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Please feel free to provide posts on this open SCG member FB group: any  feedback, your views, any questions about me, who I am, what I stand for, or what I wish to accomplish. 

PLEASE ENTER MY NAME AS YOUR WRITE-IN NOMINEE FOR A CHANGE FOR THE BETTER: GEORGE K. STAROPOLI.

HOA management (BOD) is more than property management (CAM)

I continue to be baffled as to how real estate attorneys and property managers, unlicensed in most states, have been allowed by state legislatures to advise and dictate to HOA boards (BOD) on how to govern a community by an Association that  is very similar to a local government body.  Governing a community is more than managing a property in a subdivision.   

 Many other experts and authorities have attempted to explain this complex concept of “what is management”  — including the renowned Peter F. Drucker. (The Practice of Management and Management). My take is a simple, down-to-earth explanation as part of “Reorienting the BOD and its followers,” the first step in A Plan Toward the Restructuring the HOA Model of Governance.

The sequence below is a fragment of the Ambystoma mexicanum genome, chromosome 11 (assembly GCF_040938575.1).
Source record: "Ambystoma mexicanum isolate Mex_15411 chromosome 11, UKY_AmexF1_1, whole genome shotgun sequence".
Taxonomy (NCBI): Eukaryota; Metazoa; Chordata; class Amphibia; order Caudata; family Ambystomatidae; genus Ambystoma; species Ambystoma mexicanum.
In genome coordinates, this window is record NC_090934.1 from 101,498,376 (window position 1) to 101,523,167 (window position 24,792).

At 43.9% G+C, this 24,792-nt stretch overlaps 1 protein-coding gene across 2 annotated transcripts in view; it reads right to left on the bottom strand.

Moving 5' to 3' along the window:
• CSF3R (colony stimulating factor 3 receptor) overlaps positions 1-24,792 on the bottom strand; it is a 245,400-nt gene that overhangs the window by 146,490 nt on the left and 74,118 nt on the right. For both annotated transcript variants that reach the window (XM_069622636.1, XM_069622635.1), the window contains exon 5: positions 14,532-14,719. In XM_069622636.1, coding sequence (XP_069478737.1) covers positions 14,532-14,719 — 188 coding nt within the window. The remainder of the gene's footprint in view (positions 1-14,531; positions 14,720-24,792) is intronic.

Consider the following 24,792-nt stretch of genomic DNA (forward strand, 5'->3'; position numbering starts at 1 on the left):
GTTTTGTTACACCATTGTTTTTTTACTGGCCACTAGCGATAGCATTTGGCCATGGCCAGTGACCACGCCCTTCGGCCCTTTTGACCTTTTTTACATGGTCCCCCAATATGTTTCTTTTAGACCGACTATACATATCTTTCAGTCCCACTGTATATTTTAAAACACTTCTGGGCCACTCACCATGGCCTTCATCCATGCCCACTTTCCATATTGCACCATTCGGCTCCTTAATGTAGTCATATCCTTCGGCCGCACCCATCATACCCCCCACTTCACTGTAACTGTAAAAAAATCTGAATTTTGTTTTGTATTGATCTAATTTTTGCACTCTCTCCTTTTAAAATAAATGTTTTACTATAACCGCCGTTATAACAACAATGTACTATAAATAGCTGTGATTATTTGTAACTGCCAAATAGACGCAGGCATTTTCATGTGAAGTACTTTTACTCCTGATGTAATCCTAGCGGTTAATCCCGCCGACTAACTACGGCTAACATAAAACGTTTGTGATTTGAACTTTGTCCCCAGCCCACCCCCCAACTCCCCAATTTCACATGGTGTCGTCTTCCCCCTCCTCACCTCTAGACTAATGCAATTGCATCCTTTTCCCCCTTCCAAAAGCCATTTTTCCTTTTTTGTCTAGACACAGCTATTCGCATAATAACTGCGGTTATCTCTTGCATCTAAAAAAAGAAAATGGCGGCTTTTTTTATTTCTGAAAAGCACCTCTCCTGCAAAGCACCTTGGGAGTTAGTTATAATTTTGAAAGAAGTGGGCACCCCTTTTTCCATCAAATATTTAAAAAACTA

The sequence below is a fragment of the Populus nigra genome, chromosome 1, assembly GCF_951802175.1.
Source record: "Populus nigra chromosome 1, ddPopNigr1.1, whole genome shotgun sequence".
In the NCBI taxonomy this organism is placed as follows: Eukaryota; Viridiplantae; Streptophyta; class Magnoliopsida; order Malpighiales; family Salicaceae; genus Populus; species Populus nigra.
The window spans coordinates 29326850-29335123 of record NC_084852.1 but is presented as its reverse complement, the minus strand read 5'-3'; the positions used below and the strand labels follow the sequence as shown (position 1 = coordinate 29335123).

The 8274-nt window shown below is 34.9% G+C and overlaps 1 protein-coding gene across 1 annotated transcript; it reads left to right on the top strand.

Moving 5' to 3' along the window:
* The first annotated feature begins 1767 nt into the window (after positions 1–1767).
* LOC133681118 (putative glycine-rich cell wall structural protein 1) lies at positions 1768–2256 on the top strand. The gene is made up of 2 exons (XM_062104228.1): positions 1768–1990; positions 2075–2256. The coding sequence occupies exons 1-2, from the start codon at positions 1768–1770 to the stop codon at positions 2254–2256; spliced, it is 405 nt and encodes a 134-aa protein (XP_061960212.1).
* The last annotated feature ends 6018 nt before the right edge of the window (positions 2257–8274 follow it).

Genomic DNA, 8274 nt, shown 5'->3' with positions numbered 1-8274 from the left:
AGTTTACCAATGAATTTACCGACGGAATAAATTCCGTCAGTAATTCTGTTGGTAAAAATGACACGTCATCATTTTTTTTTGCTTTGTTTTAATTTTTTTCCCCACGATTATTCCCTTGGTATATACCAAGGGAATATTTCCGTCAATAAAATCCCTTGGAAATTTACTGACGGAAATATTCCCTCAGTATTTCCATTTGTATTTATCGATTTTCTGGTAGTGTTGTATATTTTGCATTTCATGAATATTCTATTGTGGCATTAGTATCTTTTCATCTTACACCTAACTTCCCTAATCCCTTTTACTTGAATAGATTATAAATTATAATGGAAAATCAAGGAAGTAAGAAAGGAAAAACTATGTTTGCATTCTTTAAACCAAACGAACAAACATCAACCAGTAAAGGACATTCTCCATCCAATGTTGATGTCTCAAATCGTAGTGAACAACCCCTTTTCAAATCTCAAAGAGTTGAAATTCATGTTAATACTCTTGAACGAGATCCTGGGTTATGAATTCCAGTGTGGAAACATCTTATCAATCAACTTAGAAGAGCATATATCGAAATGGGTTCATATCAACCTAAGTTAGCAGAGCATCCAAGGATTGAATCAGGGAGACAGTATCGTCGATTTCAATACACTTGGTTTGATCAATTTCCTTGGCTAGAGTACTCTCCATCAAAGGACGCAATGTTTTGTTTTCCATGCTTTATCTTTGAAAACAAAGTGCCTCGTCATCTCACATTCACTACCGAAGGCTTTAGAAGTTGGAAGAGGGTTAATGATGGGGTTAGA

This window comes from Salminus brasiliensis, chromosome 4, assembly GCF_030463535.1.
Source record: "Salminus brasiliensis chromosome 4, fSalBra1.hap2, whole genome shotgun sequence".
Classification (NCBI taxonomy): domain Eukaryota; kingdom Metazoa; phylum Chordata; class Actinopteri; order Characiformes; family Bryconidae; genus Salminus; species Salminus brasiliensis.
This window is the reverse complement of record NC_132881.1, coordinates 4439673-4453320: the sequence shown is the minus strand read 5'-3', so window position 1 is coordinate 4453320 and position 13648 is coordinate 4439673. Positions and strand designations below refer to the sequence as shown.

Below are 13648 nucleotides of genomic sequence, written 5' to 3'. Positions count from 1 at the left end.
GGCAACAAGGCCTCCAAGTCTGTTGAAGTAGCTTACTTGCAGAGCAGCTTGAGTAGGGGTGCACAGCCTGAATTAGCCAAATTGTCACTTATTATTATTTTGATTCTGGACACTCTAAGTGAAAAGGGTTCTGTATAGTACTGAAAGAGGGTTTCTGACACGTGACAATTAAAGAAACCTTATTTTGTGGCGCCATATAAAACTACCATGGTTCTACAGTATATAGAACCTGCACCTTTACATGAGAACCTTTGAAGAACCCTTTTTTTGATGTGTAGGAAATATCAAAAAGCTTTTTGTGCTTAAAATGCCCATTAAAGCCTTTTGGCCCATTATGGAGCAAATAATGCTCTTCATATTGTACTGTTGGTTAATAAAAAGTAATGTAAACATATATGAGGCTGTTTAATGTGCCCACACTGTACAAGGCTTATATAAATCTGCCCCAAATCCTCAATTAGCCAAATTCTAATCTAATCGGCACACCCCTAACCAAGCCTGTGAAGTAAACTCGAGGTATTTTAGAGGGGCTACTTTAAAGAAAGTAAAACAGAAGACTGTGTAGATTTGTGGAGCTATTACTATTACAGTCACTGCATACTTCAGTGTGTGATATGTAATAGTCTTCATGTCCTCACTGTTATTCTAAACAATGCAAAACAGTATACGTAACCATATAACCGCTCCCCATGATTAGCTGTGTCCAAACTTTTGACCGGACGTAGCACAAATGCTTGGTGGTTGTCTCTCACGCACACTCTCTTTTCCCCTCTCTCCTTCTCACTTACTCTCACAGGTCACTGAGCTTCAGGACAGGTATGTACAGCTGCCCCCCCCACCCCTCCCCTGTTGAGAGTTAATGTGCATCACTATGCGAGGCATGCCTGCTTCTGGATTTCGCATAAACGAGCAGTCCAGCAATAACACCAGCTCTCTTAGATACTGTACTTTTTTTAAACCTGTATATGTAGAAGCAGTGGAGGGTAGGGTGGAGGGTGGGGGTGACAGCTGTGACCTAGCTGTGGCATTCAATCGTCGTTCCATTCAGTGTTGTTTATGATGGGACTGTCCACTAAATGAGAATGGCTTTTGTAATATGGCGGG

Management (noun) – Management is an entity — an organization whether a business, a nonprofit, an HOA, a charity, a club, a group, or a person. It applies to any person, or organization, or entity at all levels with respect to its level of authority and responsibilities — CEO, president, division director, department manager, supervisor, or committee chair. The difference in organizational type is related to their purpose and mission. Businesses  are to make a profit for their stockholders. Nonprofit membership organizations, like HOAs,  have a mission or goal as  laid out by the founders and initial directors that is designed to attract and maintain members — for $$$$$  — who identify with the mission.